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Plantar Fasciitis: Physio 101

December 07 | 2023
Posted by Sharon Tierney

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Plantar Fasciitis

What is plantar fasciitis?

As the name suggests, plantar fasciitis is inflammation of the plantar fascia — a tough, fibrous band of tissue that runs along the sole of the foot. Plantar fasciitis is one of the most common causes of heel pain. It commonly causes stabbing pain, especially with your first few steps in the morning or after being off your feet for a while. As you get up and move, the pain normally decreases. Eventually, it might return after long periods of standing or when you stand up after sitting. It is more common in runners and in people who are overweight.

What are the symptoms?

  • Stabbing pain in the bottom of your foot near the heel
  • The pain is usually the worst with the first few steps after a long sleep, long periods of standing or getting up from sitting

What are the causes?

Inflammation and pain in the fascia can be caused by:

  • An increase in activity level (like starting a walking or running program)
  • Structure or shape of the foot
  • Surfaces on which you stand, walk or run
  • Type of footwear
  • The weight you carry

What are the risk factors?

Even though plantar fasciitis can develop without an obvious cause, some factors can increase your risk of developing this condition. These include:

  • Age – Plantar fasciitis is most common in people between the ages of 40 and 60
  • Certain types of exercise – Activities that place a lot of stress on your heel and attached tissues. For example, long-distance running, ballet dancing and aerobic dance can contribute to the onset of this condition
  • Foot mechanics – Flat feet, a high arch or even an atypical pattern of walking can affect the way weight is distributed when you are in standing. Subsequently, this can put added stress on the plantar fascia
  • Obesity – Excess weight can put extra stress on your plantar fascia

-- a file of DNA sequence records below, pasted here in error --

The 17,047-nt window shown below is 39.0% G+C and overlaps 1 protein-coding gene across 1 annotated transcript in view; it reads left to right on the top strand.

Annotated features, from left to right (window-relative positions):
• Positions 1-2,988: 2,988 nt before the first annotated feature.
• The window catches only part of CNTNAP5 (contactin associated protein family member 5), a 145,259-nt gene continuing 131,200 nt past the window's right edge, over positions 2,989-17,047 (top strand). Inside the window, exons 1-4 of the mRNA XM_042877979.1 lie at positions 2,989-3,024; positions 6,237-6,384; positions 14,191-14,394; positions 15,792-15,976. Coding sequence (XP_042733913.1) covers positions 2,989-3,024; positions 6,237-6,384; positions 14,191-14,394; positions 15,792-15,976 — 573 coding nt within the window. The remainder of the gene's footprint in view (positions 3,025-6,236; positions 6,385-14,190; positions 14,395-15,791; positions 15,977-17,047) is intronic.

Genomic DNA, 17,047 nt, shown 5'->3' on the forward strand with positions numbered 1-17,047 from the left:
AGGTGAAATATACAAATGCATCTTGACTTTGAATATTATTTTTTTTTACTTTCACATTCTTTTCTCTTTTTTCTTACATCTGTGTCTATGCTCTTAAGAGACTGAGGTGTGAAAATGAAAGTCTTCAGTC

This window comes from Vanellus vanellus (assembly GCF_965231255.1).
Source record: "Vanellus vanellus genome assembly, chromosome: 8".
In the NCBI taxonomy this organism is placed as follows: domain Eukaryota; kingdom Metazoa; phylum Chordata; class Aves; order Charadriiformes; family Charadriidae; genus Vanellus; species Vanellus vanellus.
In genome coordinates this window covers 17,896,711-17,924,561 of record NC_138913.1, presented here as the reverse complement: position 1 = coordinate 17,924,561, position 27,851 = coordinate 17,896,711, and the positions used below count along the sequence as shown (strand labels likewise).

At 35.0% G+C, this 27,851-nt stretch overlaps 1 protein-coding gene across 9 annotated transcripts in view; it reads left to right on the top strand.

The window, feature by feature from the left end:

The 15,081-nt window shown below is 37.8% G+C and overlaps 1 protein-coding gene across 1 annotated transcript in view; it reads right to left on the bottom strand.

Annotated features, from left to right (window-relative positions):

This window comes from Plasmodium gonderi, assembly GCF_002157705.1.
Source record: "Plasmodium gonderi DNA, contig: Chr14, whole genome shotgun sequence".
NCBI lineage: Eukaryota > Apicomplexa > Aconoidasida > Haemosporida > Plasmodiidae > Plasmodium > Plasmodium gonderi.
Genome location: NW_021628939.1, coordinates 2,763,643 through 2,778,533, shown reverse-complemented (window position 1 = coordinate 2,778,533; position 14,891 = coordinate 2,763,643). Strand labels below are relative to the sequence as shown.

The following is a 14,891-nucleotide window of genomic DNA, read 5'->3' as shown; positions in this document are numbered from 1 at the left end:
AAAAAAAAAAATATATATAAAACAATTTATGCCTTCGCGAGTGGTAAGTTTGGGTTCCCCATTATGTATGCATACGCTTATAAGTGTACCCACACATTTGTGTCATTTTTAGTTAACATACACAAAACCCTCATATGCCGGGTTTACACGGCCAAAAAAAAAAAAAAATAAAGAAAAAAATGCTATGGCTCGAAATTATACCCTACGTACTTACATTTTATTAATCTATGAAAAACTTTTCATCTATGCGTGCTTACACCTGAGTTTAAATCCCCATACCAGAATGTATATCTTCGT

• Occupations that keep you on your feet – Commonly, factory workers, teachers and others who spend most of their work hours walking or standing on hard surfaces are at increased risk.

Plantar Fascitis and Physiotherapy:

1. Stretching and Physical Therapy

Stretching is one of the best treatments for plantar fasciitis. A physical therapist can show you stretching exercises that you can repeat at home several times a day. Along with stretching, the exercises can also strengthen your lower leg muscles, helping to stabilize your ankle.

2. Icing and Medication

Icing the sore spot on your foot several times a day may help with pain and inflammation. Additionally, your doctor may also recommend nonsteroidal anti-inflammatory medication.

3. Rest, Activity Modification and Orthotics

It helps to keep the weight and stress off your foot, at least partially, while your plantar fascia is healing. Your doctor may recommend a combination of treatments.

4. Shock Wave Therapy

Shockwave therapy applied to a patient's heel

Image by pvproductions on Freepik

This therapy is based on delivering low-energy or high-energy shock waves to a specific area. Then, the shock waves create microscopic trauma, which triggers a healing response from the body. This process is thought to help promote healing in the plantar fascia.

Our team of expert physiotherapists at PhysioNow are prepared to help you with your foot pain. They will help diagnose and guide you through a treatment to reduce pain and improve your quality of life. Book your first appointment with PhysioNow today!

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